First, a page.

The effect of processed adventure-based experiential learning on personal effectiveness outcomes
Weilbach, Johannes Theron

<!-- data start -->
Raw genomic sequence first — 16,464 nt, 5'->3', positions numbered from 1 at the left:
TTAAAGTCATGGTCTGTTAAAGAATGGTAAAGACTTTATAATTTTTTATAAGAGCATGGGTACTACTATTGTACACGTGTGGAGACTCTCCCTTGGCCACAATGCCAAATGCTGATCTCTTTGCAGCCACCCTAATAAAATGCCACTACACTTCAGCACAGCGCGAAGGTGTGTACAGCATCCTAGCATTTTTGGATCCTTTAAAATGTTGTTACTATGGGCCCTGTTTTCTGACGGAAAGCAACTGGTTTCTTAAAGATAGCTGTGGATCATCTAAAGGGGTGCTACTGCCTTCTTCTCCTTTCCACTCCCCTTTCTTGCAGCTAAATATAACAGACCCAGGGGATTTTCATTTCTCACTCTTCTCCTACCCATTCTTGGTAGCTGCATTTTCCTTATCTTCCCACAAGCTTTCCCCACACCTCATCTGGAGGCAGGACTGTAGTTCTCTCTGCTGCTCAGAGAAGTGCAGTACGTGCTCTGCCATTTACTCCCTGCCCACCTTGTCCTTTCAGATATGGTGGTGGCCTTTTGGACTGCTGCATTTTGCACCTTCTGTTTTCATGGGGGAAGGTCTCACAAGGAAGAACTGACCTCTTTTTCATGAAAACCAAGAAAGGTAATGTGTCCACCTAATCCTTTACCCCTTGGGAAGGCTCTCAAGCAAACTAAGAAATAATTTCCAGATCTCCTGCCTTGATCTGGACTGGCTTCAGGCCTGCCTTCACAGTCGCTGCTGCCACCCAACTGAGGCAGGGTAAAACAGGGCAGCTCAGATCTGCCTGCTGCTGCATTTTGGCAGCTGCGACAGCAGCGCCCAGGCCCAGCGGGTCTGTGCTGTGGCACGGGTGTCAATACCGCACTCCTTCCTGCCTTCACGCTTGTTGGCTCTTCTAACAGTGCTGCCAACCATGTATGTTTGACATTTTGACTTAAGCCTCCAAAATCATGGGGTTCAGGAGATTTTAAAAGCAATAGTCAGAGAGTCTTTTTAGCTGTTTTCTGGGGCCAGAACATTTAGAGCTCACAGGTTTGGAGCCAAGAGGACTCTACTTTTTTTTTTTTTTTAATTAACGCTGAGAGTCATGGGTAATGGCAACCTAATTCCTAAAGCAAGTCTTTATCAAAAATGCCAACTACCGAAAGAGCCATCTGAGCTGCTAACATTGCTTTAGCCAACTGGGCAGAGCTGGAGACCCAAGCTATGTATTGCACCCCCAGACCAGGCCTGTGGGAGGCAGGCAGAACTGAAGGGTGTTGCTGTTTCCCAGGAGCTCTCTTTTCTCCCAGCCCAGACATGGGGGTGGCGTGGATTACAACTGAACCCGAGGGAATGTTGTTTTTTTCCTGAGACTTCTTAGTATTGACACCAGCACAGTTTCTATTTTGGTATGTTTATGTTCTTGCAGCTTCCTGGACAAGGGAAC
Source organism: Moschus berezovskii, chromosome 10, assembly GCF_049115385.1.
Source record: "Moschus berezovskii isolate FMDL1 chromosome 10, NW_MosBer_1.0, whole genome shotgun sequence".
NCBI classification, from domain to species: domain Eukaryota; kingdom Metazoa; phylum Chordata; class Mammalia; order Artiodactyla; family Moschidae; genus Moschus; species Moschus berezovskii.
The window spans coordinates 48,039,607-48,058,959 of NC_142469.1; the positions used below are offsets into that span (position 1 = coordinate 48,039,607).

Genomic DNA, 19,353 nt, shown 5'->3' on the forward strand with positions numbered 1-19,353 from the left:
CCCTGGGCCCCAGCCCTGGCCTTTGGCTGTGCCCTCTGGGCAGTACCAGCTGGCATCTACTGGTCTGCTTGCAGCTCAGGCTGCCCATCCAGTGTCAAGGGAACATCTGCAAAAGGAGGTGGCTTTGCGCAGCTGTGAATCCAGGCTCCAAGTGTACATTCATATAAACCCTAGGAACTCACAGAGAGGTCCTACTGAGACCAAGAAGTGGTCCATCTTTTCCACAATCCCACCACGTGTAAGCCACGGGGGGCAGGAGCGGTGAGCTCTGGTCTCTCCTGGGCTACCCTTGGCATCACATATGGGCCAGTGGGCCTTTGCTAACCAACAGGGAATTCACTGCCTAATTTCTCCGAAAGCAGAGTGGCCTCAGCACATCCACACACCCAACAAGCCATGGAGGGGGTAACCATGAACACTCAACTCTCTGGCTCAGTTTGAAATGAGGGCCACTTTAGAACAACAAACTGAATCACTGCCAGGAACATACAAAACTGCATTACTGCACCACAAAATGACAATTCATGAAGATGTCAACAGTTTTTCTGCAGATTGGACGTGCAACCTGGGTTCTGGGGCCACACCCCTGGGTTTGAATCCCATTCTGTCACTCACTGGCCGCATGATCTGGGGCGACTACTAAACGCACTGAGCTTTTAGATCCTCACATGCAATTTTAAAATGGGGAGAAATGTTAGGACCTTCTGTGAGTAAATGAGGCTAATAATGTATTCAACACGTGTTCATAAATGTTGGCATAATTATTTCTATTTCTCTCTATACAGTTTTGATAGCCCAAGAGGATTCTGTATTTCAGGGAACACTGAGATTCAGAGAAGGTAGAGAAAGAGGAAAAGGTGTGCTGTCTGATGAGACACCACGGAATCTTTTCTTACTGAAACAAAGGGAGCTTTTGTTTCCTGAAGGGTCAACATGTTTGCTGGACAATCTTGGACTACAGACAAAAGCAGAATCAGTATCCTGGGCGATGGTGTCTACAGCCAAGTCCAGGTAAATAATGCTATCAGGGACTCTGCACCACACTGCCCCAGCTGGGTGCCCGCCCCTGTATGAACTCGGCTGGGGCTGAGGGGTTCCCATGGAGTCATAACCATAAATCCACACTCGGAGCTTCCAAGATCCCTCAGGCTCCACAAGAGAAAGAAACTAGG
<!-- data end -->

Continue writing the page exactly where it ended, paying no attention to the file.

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Limited scientific research regarding the effectiveness of Adventure-Based Experiential Learning (AEL) as an instrument to develop personal effectiveness exists. Furthermore, little attention have been given to factors that influence the effectiveness of these programmes. As a result the purpose of this study was twofold. Firstly the study aimed to determine whether AEL is effective in improving the personal effectiveness of participants scientifically. The Review of Personal Effectiveness with Locus of Control (Richards et al., 2002) was used to determine the personal effectiveness of participants. For the first article 23 adolescents currently enrolled in a post-matric development centre were studied. The study consisted of an experimental (n=12) and control group (n=11). The experimental group participated in a five day low risk AEL programme in an urban setting. Pre-post test effect sizes showed that the experimental group experienced significant (d=0.80) development in four areas and medium (d=0.50) development in nine areas of personal development, compared to one medium effect size for the control group. Secondly, the study investigated whether a processed AEL programme will produce higher short-term outcomes in terms of personal effectiveness than a non-processed programme. For the second article a processed experimental group (n=12), a non-processed experimental group (n=12) and a control group (n=11) were studied. The experimental groups participated in identical Jive day low risk AEL programmes, with one group receiving group processing after each activity while the other experimental group did not. Pre-post test effect sizes for the processed experimental group indicated significant improvements (d=0.80) in four constructs and medium improvements (d=0.50) in nine constructs. The non-processed experimental group achieved significant improvements (d=0.80) in one construct and medium improvements (d=0.50) in two constructs. Results indicate the importance of processing for the attainment of AEL programme outcomes. Research into the effect of AEL design and duration as well as the amount and type of processing on outcomes is recommended.
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